Time limits in the Fair Work Commission are very strict

Time limits in the Fair Work Commission are strictly enforced and there must be “exceptional” circumstances to justify the grant of an extension of time, as is evident in the following extract from a recent decision of the Fair Work Commission.

“Reason for the delay

Mr Slade submits that his application was lodged outside the 21-day timeframe on account of the following matters:

(a) Mr Slade calculated the 21-day period as concluding three weeks from the day following the effective date of dismissal. While Mr Slade accepts that his calculation was erroneous, he submits that the average person would calculate the 21-day timeframe as he did.

(b) Mr Slade says that his mental health has deteriorated on account of his employment with the Respondent and following its termination. During the proceedings, Mr Slade explained that his mental health contributed to the delay because it “amplified” the overwhelming nature of the application process.

Mr Slade contends that these matters taken together, and against the backdrop of the COVID-19 pandemic, amount to exceptional circumstances.

The Respondent opposes a grant of an extension of time. It says that the matters relied upon by Mr Slade do not constitute exceptional circumstances. It contends that Mr Slade made an error in calculating the deadline for lodgement of his application, which is insufficient to enliven the Commission’s discretion to extend the timeframe. It observes that Mr Slade led no medical evidence as to the nature of his mental health issues and the impact such issues had on his capacity to lodge the application within time.

The Commission’s website specifies that an unfair dismissal application must be made within 21 days after the dismissal takes effect. Mr Slade gave evidence that he consulted the Commission’s website on or about 4 May 2020. He accepts that on the information provided an unfair dismissal application must be lodged within 21-days after the dismissal takes effect. However, Mr Slade contends that the method for calculating the lodgement deadline is open to interpretation. He says that his approach to calculating the timeframe was reasonable and the application was late by only one day. I do not accept that Mr Slade’s interpretation was reasonable. His evidence is that he had spent two weeks researching the Commission’s website, including “multiple” visits prior to lodgement of the application. However, Mr Slade calculated the timeframe within which he was required to lodge his application by reference to weeks and not days. This is at odds with the guidance material provided by the Commission and accessed by Mr Slade. Further, Mr Slade does not explain how this miscalculation prevented him from lodging his application on an earlier date within the 21-day period.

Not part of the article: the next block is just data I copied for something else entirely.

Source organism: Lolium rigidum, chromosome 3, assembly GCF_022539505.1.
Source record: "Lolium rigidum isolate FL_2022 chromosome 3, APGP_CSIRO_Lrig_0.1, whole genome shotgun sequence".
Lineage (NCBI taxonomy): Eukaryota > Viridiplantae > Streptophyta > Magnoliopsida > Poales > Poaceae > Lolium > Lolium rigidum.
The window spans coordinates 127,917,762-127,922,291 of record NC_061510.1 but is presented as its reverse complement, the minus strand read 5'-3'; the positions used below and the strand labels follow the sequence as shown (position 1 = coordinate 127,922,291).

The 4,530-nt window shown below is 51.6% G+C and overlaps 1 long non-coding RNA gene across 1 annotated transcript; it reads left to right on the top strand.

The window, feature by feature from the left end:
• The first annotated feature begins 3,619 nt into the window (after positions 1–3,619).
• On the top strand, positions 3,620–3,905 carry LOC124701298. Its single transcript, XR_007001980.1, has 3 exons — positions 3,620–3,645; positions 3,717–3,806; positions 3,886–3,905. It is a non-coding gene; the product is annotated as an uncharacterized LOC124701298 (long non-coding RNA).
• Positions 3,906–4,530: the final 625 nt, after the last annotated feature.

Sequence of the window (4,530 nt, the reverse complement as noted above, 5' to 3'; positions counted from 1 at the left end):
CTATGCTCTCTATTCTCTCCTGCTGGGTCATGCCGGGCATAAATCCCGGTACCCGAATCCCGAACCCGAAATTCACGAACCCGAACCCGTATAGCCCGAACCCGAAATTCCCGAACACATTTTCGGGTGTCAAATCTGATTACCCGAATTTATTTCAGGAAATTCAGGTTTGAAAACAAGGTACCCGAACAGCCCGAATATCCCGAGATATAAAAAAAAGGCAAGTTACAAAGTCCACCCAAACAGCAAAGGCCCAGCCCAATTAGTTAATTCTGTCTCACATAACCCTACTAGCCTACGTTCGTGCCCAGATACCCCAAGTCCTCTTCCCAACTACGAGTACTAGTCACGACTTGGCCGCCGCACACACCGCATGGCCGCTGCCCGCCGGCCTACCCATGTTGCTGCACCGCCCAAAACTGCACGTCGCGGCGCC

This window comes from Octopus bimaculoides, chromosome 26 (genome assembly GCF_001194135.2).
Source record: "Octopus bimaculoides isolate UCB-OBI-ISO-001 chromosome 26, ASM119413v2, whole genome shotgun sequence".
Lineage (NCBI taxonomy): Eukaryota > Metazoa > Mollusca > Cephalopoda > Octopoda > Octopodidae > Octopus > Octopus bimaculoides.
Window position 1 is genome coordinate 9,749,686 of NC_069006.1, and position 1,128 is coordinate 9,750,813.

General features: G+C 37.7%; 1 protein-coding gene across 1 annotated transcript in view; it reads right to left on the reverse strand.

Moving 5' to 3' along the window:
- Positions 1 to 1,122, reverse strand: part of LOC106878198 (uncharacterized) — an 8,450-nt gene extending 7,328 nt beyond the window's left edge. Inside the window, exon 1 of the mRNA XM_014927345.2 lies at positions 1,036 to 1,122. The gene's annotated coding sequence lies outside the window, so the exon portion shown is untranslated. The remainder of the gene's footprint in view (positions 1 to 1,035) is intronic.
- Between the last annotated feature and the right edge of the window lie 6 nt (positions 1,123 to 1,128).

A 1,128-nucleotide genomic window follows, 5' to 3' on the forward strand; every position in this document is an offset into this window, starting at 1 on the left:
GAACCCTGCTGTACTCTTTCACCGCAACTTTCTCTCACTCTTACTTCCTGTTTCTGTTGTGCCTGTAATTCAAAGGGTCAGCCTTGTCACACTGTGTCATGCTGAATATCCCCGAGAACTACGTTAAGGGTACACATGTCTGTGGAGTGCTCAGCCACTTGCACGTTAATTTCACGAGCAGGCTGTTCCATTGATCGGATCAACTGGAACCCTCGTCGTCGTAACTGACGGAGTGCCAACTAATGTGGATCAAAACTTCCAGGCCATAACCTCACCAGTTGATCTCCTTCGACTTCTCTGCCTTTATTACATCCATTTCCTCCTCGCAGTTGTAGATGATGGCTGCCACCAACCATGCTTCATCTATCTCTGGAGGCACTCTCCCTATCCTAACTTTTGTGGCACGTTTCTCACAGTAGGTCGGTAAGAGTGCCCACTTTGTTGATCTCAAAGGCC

To the extent that Mr Slade relies upon the condition of his mental health for lodging his application one day out of time, his direct evidence during the proceedings was that the delayed lodgement was not directly occasioned by his mental health. Rather, he found the application process to be overwhelming and this was amplified by his mental health. However, the condition of his mental health did not prevent him from preparing and lodging the application himself.

Mr Slade submitted that his housemate could give evidence of his deteriorating mental health. He also indicated that he could obtain a letter from his treating practitioner or provide a text message exchange with his employer regarding the condition of his mental health. However, I do not consider that this material, had it been produced, would advance Mr Slade’s case in circumstances where, on his own evidence, his mental health did not directly lead to the delayed lodgement.

I am not satisfied that there is a causal link between Mr Slade’s mental health and the delay in lodging the application. Mr Slade’s contention that he found the process for lodging the application overwhelming is not exceptional or indeed uncommon.

I therefore do not find that any of the matters relied upon by Mr Slade as reasons for the delay, individually or collectively, prevented him from lodging the application within time (against the backdrop of the COVID-19 pandemic or otherwise). Whether the application is lodged one day outside the statutory time limit or more, the Commission must be satisfied that there are exceptional circumstances. 3 I do not consider that the reasons advanced to explain the delay constitute exceptional circumstances.”

Slade v RAC Insurance Pty Ltd T/A RAC (2020) FWC 3001 delivered 11 June 2020 per Millhouse DP